If little old me could do it, then so can you! could do it, you can too. Writing the Inburgerings exam will be dependent on what type of Dutch visa you’re applying for but cost-wise it set us back 150 Euros (about R2600) and the entire thing consists of three parts: the written exam, listening and comprehension and an oral exam. While that may sound daunting, just remember that at some point yours truly had to do it and I passed! Because of the pandemic, it took 90 days to receive my results but rest assured, it’s typically a shorter waiting game. To check whether you need to write the Inburgerings exam visit this website here.
Step 4: Submitting all your documents:
Your sponsor (in this case, my partner) will submit the documents on their side and wait another 90 days to receive a decision. Again, it takes a short time to receive feedback but due to the pandemic, expect delays. They say it will be 90 days, but I waited 8 weeks.
Step 5: Getting you MVV:
Once your visa application is approved, your sponsor will receive an email/ SMS notifying them of a letter of approval. There is a huge rise in South Africans migrating to the Netherlands so make sure that book your MVV appointment online in order to bypass unnecessary headaches. At that, you only have two options: Cape Town and Pretoria. Another important note: do not be confused by VFS – you must go the Embassy of the Kingdom of the Netherlands. You will not be assisted if you miss your appointment or arrive late.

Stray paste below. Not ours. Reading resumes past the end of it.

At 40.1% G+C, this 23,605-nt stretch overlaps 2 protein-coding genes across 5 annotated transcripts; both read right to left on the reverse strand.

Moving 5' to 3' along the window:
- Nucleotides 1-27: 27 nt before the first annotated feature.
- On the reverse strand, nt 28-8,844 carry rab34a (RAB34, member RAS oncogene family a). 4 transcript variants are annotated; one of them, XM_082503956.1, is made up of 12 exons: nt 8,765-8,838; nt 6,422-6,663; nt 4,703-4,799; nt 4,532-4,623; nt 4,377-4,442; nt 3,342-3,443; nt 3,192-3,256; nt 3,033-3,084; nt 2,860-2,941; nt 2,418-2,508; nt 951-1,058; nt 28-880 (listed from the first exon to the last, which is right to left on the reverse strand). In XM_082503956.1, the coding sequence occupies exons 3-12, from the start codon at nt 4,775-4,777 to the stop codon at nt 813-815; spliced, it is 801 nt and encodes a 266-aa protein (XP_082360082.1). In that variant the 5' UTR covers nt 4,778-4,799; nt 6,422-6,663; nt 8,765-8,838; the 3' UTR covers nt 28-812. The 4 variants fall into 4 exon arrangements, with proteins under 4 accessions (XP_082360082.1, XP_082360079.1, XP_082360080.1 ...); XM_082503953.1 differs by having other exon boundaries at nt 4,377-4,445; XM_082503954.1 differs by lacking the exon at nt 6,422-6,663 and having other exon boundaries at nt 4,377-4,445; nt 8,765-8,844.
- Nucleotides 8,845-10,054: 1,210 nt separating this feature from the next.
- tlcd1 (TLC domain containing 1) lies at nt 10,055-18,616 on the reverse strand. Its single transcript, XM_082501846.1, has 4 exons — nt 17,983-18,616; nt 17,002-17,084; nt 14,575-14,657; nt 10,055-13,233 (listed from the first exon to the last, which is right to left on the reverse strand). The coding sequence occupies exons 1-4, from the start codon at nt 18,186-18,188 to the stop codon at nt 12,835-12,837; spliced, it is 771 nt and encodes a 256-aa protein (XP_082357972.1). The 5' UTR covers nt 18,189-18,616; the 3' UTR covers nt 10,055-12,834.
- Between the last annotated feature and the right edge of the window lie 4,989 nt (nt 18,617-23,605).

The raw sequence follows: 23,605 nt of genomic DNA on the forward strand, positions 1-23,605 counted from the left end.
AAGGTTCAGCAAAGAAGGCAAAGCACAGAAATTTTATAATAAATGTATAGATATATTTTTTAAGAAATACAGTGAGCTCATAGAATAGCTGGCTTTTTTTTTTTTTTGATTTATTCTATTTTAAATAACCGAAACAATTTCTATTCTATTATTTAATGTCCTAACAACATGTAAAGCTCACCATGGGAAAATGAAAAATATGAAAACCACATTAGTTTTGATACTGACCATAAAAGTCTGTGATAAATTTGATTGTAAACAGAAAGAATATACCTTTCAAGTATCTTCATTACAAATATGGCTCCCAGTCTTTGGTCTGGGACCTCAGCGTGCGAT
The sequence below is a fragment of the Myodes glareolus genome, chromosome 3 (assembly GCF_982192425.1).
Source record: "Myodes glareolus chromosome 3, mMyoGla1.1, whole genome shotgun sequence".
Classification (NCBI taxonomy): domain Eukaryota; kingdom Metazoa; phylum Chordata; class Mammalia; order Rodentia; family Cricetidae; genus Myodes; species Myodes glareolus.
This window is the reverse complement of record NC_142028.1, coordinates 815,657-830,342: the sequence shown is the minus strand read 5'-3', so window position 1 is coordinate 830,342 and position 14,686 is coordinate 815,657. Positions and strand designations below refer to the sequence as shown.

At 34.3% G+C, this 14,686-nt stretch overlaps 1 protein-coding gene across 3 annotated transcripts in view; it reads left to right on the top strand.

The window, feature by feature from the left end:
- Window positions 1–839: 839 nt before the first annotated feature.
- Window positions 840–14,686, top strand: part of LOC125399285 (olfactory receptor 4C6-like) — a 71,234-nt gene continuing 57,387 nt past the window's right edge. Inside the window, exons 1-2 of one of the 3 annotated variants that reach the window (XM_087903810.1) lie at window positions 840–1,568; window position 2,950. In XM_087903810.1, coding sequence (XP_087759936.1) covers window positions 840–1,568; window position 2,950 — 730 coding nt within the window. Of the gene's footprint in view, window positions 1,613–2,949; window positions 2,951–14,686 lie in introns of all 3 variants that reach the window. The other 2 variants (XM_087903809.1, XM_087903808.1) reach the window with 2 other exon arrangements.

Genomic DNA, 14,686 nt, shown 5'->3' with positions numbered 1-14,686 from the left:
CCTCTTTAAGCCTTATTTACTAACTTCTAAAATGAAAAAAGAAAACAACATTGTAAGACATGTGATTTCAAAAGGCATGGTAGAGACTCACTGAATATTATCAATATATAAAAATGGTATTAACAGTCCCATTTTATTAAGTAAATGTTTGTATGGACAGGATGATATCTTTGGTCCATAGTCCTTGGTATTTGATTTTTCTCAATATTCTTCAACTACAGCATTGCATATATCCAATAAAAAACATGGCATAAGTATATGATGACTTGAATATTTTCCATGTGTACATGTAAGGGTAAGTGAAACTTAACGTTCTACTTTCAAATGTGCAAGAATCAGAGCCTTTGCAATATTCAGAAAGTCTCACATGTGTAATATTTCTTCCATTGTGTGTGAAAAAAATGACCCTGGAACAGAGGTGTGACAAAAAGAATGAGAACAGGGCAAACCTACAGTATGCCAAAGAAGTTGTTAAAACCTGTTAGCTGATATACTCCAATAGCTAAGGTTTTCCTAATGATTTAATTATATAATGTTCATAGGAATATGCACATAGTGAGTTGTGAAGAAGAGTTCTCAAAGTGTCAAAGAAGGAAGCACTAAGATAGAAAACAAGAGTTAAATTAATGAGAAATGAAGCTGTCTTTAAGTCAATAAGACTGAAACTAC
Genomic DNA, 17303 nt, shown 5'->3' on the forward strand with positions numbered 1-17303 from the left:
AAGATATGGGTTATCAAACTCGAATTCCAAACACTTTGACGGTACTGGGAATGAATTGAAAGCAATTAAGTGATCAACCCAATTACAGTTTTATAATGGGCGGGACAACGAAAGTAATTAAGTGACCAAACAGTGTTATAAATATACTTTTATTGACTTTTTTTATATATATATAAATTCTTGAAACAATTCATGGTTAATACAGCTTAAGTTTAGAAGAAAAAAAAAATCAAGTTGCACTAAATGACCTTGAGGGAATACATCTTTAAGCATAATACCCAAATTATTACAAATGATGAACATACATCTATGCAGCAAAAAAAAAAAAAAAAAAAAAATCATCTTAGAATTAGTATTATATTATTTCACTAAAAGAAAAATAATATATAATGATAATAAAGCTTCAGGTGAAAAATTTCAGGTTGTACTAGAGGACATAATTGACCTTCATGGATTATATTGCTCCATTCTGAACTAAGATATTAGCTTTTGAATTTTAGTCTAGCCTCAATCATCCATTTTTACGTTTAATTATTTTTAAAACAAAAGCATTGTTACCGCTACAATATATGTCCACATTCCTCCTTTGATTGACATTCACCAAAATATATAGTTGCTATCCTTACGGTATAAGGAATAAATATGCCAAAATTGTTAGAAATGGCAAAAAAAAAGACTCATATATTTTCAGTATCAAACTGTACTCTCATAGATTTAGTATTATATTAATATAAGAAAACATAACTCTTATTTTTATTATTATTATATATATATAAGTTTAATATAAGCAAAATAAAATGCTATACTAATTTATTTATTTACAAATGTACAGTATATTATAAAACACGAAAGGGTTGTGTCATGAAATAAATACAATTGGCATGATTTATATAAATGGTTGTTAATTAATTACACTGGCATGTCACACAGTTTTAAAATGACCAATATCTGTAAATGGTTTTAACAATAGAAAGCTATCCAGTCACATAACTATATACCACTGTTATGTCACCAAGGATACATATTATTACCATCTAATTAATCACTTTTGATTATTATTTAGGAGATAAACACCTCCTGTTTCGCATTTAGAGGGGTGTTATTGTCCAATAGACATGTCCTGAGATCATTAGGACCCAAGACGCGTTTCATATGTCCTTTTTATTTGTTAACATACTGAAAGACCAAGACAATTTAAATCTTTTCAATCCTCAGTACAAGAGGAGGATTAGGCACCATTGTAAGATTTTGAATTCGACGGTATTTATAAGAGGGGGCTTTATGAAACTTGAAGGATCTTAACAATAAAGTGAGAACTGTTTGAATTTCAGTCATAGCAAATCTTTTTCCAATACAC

You will also need to take the following with you:
- MVV issue letter which will be sent to you by your sponsor
- Your passport
- Passport photos taken according to the Dutch prerequisites
- You will get your fingerprints done on the day
- Copy of passport of your sponsor
- MVV issue form
- Letter of non-impediment
Mine was ready for collection within two days of dropping it off which is quick. From here on you can book your flights and get your PCR test which should be valid for 48 hours.
Out of this entire process getting an appointment was the WILDEST experience. I initially an appointment in Pretoria but because I wanted to get to Europe before Christmas, we had to opt for Cape Town where slots were still available. I then booked my departure and enlisted DHL Express to ship my passport from the Dutch Embassy in Cape Town to where I was staying in Pretoria. Only for them to not collect it at all! To this day, I will never forgive them for the MASSIVE inconvenience and financial loss caused by DHL, and I would highly suggest that you use a different courier service provider to avoid any nasty surprises. No one from DHL even escalated the matter!
One important takeaway from this entire experience is that: you should always have plan B and expect the unexpected. You can never have control over everything and if Omicron was anything to go by, such sentiments have never rung more truly. You also need to have patience and a solid support system – I was lucky to have my friends, family and most importantly, my partner throughout this.
One last thing to add: DO NOT relocate overseas unless you really want and are ready to. It takes a lot to up and leave the life you know behind to start over somewhere else.
Be sure you stay tuned for Part 3, the final post of this series. (Find Part 1 here)